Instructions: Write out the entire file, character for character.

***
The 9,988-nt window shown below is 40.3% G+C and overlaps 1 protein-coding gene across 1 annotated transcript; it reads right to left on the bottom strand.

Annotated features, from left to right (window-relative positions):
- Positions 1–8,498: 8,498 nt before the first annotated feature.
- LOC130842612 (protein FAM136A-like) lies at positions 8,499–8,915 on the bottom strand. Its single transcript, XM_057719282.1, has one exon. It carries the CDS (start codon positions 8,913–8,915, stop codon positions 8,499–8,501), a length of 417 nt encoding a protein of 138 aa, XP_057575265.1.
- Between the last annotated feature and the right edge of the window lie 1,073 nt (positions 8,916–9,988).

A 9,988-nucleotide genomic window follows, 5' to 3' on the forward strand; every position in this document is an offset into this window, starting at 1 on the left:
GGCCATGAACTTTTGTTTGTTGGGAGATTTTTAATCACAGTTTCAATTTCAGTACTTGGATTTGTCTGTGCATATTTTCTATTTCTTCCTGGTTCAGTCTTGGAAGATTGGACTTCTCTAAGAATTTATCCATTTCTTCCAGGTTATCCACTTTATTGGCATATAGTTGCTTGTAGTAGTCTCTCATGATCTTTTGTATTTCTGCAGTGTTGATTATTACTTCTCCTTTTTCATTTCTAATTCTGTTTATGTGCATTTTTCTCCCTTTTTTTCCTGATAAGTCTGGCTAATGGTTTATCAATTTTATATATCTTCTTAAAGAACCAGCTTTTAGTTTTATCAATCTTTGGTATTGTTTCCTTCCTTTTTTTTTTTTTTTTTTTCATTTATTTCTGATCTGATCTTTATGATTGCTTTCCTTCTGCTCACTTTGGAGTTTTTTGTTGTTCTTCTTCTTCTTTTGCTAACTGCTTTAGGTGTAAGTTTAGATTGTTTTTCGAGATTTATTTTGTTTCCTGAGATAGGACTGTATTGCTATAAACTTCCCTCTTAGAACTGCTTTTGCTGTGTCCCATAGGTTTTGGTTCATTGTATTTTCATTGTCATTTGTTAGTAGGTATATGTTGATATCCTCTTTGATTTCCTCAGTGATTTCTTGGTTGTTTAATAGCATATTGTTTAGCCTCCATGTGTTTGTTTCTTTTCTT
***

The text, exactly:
The 9,988-nt window shown below is 40.3% G+C and overlaps 1 protein-coding gene across 1 annotated transcript; it reads right to left on the bottom strand.

Annotated features, from left to right (window-relative positions):
- Positions 1–8,498: 8,498 nt before the first annotated feature.
- LOC130842612 (protein FAM136A-like) lies at positions 8,499–8,915 on the bottom strand. Its single transcript, XM_057719282.1, has one exon. It carries the CDS (start codon positions 8,913–8,915, stop codon positions 8,499–8,501), a length of 417 nt encoding a protein of 138 aa, XP_057575265.1.
- Between the last annotated feature and the right edge of the window lie 1,073 nt (positions 8,916–9,988).

A 9,988-nucleotide genomic window follows, 5' to 3' on the forward strand; every position in this document is an offset into this window, starting at 1 on the left:
GGCCATGAACTTTTGTTTGTTGGGAGATTTTTAATCACAGTTTCAATTTCAGTACTTGGATTTGTCTGTGCATATTTTCTATTTCTTCCTGGTTCAGTCTTGGAAGATTGGACTTCTCTAAGAATTTATCCATTTCTTCCAGGTTATCCACTTTATTGGCATATAGTTGCTTGTAGTAGTCTCTCATGATCTTTTGTATTTCTGCAGTGTTGATTATTACTTCTCCTTTTTCATTTCTAATTCTGTTTATGTGCATTTTTCTCCCTTTTTTTCCTGATAAGTCTGGCTAATGGTTTATCAATTTTATATATCTTCTTAAAGAACCAGCTTTTAGTTTTATCAATCTTTGGTATTGTTTCCTTCCTTTTTTTTTTTTTTTTTTTCATTTATTTCTGATCTGATCTTTATGATTGCTTTCCTTCTGCTCACTTTGGAGTTTTTTGTTGTTCTTCTTCTTCTTTTGCTAACTGCTTTAGGTGTAAGTTTAGATTGTTTTTCGAGATTTATTTTGTTTCCTGAGATAGGACTGTATTGCTATAAACTTCCCTCTTAGAACTGCTTTTGCTGTGTCCCATAGGTTTTGGTTCATTGTATTTTCATTGTCATTTGTTAGTAGGTATATGTTGATATCCTCTTTGATTTCCTCAGTGATTTCTTGGTTGTTTAATAGCATATTGTTTAGCCTCCATGTGTTTGTTTCTTTTCTT